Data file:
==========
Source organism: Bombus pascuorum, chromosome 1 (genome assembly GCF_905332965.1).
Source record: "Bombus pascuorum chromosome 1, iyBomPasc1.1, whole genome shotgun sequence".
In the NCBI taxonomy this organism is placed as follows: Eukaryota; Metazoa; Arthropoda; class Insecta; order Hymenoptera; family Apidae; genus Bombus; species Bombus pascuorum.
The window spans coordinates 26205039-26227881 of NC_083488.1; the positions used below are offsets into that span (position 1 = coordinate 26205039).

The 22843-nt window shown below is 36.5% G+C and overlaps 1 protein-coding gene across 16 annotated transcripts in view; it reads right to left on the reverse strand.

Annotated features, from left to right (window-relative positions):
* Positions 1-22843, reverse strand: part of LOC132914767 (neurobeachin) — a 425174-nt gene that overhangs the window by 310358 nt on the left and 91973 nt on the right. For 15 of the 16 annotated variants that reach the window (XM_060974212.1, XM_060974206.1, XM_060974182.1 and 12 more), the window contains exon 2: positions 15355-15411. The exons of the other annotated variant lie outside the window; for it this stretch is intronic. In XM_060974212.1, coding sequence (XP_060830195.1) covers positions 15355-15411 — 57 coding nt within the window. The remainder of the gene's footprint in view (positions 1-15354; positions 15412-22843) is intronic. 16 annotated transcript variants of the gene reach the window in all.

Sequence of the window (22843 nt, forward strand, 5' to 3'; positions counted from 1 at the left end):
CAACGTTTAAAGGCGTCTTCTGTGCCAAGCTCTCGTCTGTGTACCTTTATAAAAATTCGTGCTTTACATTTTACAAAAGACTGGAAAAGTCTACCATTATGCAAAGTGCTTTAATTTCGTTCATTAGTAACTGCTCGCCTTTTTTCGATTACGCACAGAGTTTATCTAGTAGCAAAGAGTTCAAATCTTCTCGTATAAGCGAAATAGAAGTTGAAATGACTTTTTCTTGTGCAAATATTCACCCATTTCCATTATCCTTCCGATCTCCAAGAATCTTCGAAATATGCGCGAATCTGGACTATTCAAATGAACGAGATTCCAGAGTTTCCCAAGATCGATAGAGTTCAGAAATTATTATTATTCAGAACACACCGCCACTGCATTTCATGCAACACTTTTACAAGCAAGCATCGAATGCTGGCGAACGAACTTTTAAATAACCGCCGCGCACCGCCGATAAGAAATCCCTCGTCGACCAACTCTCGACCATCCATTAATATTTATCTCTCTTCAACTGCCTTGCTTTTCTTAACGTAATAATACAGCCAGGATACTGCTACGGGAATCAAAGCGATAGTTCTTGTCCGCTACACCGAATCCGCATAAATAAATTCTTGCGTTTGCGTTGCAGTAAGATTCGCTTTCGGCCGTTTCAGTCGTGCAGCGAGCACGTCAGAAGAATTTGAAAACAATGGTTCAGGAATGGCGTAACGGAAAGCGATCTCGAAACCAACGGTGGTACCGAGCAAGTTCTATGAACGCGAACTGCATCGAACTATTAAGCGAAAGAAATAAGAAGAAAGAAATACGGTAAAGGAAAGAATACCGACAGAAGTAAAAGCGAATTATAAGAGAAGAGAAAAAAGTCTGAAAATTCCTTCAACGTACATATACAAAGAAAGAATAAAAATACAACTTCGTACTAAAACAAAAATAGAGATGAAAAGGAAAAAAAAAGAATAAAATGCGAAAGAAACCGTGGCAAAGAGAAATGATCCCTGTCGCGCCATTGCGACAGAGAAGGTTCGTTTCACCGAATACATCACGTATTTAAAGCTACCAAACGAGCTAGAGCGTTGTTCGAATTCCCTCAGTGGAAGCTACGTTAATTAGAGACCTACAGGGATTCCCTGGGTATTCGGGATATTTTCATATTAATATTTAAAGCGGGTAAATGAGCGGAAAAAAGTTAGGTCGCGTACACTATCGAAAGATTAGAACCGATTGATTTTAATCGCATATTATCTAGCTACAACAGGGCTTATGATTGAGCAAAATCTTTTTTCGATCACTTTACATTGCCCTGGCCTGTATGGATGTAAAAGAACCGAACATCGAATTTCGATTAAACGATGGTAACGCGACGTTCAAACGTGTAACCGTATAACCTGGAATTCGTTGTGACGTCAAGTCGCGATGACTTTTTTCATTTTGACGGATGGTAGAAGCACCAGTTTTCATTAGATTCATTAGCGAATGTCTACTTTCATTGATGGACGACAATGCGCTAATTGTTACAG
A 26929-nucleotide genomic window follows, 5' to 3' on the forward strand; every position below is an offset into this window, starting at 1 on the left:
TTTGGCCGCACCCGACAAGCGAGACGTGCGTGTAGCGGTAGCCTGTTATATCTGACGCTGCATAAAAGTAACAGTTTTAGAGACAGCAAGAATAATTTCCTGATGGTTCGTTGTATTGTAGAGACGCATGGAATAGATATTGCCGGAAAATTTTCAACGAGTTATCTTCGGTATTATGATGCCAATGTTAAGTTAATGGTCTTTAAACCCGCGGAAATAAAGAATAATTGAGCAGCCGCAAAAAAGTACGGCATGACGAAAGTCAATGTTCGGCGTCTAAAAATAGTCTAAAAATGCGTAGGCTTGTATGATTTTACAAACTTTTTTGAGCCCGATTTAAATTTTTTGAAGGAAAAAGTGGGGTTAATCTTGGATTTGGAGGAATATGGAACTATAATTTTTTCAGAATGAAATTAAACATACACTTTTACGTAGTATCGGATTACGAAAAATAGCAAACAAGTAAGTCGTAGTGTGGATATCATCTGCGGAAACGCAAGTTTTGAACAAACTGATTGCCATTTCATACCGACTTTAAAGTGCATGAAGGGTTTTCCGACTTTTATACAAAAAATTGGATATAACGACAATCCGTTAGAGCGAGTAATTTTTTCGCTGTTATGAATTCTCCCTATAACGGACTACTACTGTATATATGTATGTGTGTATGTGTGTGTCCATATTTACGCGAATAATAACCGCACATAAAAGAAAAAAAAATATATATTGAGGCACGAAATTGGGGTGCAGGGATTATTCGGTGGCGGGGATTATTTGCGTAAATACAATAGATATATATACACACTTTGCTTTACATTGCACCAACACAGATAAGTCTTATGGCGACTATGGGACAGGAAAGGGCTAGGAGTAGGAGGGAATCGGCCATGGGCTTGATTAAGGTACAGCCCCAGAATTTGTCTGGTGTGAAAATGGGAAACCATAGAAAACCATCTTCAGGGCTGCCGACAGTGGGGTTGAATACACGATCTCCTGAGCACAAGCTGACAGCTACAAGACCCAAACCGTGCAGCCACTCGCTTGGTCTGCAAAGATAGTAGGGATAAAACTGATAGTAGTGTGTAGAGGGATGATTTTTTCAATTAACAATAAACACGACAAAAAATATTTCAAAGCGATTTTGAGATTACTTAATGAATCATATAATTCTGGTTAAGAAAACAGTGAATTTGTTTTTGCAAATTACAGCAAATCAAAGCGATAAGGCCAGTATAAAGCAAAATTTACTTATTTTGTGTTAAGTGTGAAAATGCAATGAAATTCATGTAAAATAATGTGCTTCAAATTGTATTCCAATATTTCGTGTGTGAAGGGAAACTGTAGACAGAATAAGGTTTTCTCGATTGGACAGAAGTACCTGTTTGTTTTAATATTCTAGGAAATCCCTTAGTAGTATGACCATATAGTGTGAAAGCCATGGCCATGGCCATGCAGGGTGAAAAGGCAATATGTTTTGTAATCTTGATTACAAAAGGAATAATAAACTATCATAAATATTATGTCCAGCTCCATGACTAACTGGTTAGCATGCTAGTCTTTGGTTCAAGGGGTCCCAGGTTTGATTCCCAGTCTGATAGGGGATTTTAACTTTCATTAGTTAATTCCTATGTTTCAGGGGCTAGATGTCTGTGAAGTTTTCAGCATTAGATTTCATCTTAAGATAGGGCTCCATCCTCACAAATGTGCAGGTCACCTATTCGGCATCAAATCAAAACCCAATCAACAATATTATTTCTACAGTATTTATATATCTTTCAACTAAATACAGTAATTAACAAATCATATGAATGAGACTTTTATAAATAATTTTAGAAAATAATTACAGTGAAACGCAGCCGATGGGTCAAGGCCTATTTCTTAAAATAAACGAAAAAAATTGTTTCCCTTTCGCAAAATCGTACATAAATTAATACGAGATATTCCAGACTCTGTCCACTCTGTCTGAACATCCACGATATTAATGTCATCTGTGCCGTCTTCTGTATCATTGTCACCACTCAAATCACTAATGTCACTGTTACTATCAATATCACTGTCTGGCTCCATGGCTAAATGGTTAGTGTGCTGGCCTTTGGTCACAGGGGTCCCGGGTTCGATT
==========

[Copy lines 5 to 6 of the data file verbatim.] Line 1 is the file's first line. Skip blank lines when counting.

The 22843-nt window shown below is 36.5% G+C and overlaps 1 protein-coding gene across 16 annotated transcripts in view; it reads right to left on the reverse strand.

Annotated features, from left to right (window-relative positions):